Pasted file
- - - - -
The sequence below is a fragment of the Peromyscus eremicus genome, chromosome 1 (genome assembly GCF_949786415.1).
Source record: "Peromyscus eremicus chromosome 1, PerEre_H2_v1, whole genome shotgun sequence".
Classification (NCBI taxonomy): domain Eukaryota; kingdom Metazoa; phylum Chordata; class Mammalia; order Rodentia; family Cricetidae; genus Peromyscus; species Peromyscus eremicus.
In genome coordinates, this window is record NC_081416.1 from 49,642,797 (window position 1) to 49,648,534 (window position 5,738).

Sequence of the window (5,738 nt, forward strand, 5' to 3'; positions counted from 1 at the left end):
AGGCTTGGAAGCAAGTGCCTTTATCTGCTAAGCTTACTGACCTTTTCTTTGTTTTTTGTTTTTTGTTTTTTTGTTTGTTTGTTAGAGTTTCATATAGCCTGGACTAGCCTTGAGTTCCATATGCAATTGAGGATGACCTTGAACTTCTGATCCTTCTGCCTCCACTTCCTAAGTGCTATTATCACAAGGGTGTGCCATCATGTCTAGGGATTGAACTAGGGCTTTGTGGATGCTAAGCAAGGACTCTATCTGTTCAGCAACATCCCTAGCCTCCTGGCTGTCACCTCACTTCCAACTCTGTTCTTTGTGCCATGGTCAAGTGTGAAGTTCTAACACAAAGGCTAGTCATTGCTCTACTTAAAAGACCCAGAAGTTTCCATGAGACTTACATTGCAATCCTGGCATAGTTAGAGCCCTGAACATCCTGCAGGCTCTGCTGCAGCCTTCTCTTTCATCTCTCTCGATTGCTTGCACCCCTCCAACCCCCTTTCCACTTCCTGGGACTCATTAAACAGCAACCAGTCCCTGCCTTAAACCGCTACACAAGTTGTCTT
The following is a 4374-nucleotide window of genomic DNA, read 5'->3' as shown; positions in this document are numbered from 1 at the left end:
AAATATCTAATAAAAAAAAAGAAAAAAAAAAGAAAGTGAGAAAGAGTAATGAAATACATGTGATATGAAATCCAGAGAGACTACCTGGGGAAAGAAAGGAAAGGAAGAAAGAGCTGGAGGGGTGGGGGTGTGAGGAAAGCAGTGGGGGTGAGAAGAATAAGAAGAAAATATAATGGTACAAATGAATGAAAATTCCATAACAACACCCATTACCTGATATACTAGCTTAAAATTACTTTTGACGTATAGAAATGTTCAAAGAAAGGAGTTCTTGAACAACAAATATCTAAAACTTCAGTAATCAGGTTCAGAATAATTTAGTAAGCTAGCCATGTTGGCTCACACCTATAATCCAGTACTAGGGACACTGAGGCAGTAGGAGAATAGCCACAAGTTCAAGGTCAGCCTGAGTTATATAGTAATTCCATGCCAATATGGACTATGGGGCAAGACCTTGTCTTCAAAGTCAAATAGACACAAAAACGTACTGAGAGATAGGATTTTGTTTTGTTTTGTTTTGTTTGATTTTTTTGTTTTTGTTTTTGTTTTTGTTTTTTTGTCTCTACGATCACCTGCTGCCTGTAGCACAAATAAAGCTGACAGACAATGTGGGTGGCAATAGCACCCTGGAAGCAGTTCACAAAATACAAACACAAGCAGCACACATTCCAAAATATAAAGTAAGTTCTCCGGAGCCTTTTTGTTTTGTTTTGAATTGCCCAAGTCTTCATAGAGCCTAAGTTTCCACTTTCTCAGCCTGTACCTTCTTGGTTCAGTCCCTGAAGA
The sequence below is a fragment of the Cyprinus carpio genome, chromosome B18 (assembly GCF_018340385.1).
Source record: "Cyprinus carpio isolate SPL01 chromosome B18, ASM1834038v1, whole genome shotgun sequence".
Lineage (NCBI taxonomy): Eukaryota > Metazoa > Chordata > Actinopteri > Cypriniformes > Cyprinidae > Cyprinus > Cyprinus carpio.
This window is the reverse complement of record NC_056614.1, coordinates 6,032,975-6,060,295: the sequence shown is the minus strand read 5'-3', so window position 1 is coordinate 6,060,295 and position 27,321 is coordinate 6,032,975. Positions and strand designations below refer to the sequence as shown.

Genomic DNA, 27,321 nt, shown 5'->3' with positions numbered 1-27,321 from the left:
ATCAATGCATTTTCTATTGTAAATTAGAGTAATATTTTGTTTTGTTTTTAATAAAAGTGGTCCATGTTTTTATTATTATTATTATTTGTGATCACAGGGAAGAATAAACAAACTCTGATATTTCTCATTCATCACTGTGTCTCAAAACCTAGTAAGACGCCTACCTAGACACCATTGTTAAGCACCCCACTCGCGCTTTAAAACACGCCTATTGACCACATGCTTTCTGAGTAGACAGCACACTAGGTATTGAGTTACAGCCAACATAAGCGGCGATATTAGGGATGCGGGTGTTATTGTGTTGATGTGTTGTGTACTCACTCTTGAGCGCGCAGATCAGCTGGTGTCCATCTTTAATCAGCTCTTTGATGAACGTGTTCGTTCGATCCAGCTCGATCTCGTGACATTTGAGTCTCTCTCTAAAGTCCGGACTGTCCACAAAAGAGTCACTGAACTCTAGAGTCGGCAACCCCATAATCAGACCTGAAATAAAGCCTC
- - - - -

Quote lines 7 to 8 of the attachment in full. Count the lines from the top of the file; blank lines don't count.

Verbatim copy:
The following is a 4374-nucleotide window of genomic DNA, read 5'->3' as shown; positions in this document are numbered from 1 at the left end:
AAATATCTAATAAAAAAAAAGAAAAAAAAAAGAAAGTGAGAAAGAGTAATGAAATACATGTGATATGAAATCCAGAGAGACTACCTGGGGAAAGAAAGGAAAGGAAGAAAGAGCTGGAGGGGTGGGGGTGTGAGGAAAGCAGTGGGGGTGAGAAGAATAAGAAGAAAATATAATGGTACAAATGAATGAAAATTCCATAACAACACCCATTACCTGATATACTAGCTTAAAATTACTTTTGACGTATAGAAATGTTCAAAGAAAGGAGTTCTTGAACAACAAATATCTAAAACTTCAGTAATCAGGTTCAGAATAATTTAGTAAGCTAGCCATGTTGGCTCACACCTATAATCCAGTACTAGGGACACTGAGGCAGTAGGAGAATAGCCACAAGTTCAAGGTCAGCCTGAGTTATATAGTAATTCCATGCCAATATGGACTATGGGGCAAGACCTTGTCTTCAAAGTCAAATAGACACAAAAACGTACTGAGAGATAGGATTTTGTTTTGTTTTGTTTTGTTTGATTTTTTTGTTTTTGTTTTTGTTTTTGTTTTTTTGTCTCTACGATCACCTGCTGCCTGTAGCACAAATAAAGCTGACAGACAATGTGGGTGGCAATAGCACCCTGGAAGCAGTTCACAAAATACAAACACAAGCAGCACACATTCCAAAATATAAAGTAAGTTCTCCGGAGCCTTTTTGTTTTGTTTTGAATTGCCCAAGTCTTCATAGAGCCTAAGTTTCCACTTTCTCAGCCTGTACCTTCTTGGTTCAGTCCCTGAAGA